Jewellery Blog

The Florence Jewellery Bridge – Ponte Vecchio

Wanderlust spirits get restless. We need to scratch that itch, get out there and discover the world. It was my turn…

When my lovely sister-in-law announced that she was getting married in Italy, weeks of research went into where we wanted to go and what we wanted to see en route to and from the wedding. Florence was top on the agenda – a place known for its iconic domed cathedral, monuments, quaint cobbled streets and of course, jewellery!!

Guide books do little justice; nor will this post. There really is no substitute for experiencing the Florence jewellery bridge yourself, but hopefully this will serve to whet your appetite.

First, a quick history lesson

Florence is a melting pot of culture that’s been brewing since it set its mark on the maps. With its foundation laid on the Etruscan settlement, this magnificent Tuscan capital became the symbol of the Renaissance during the early Medici era.

The city has a distinct artistic comprehension of art, culture, history, and style. With its intricately designed and colour-drenched boulevards, Florence is a perfect concoction of ancient Renaissance prowess and contemporary urbanisation. Small wonder that its historic centre is a UNESCO World Heritage Site.

It also harbours a ravishing sense of style. Long before the coronation of Milan as Italy’s fashion capital, Florence was home to various boutiques and artisan workshops.

A walk down the Florence jewellery bridge: a feast for the eyes!

Ancient Roman jewellery was revolutionised by the Etruscan community who fabricated delicate, intricate, highly complex and incomparable designs using gold and glass beads that set a benchmark for the world to aspire to. As time went by and with the growth of the Roman Empire, their designs began to incorporate inspiration from other cultures whilst simultaneously utilising the vast range of precious gems available.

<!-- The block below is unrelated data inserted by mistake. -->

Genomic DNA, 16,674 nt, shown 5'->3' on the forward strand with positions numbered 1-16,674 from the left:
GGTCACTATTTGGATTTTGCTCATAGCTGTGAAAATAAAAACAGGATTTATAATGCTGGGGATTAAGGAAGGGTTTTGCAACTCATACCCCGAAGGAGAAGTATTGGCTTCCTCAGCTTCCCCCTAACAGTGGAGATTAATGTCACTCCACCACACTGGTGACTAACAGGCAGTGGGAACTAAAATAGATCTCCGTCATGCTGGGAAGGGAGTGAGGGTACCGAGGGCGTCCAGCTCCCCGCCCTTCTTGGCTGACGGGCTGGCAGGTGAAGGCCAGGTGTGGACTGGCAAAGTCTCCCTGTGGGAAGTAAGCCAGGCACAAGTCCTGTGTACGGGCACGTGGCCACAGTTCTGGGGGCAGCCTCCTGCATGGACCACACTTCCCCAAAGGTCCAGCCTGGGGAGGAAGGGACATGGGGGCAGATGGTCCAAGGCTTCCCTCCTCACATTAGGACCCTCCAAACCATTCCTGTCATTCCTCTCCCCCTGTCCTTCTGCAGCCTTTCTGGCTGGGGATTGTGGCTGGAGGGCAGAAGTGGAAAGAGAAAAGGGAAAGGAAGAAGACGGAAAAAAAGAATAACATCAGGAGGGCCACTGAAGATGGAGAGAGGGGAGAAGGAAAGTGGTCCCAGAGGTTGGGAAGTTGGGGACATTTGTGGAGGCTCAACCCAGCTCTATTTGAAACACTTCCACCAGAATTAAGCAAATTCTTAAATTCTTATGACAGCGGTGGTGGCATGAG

When venturing along the Florence Jewellery Bridge – Ponte Vecchio, your eyes will have to do a fair amount of sifting to search for the traditional Roman styles amongst contemporary trends. Here’s an overview of some of the iconic designs to look out for.

Iconic Designs

People from the Byzantine era indulged their vanity and showcased their status through jewellery. Gems like sapphires, diamonds, and emeralds were exclusively set aside for the wealthy. To produce less formal options and become more accessible to the public, Italian designers started to use more affordable materials for their jewellery such as lava and shell. Signature items included the cameo brooch, gold and glass earrings, and pectoral ornaments.

Innovation in traditional gold loop earrings brought forth the ‘drop’ or ‘chandelier’ style of earrings. Glassmakers from the Middle East introduced Italy to glass and its glory. This groundbreaking discovery led to an increased demand for glass earrings.

Charm jewellery and much more!

The men in ancient Rome chose to adorn themselves with rings as a symbol of wealth and power. Gold was often fused with other metals to increase its strength, a technique which is practiced to this day.

The use of coins in jewellery was not introduced by the Romans but rose to fame in the same era. Amulets and talismans were also a particular favourite as they were said to bring good luck and fortune.

Roman jewellery used symbols as talismans. Perhaps the most renown is the coiled snake which represents immortality. Similarly, eagles represented victory and poise, fish represented fertility or wealth, spiders represented foresight, and the ‘cornicello’ or horn is said to provide protection from the eyes of evil.

It was beautiful to see inspiration from ancient times – both creative and spectacular – melding with contemporary design. The expertise and skill of ancient Italy set a standard for the world by engineering magnificent designs that are a perfect marriage of tradition, culture, and creativity at its absolute best.

Whether to window shop or hunt for something distinctive to add to your collection, a trip down Ponte Vecchio is a must – you won’t regret it!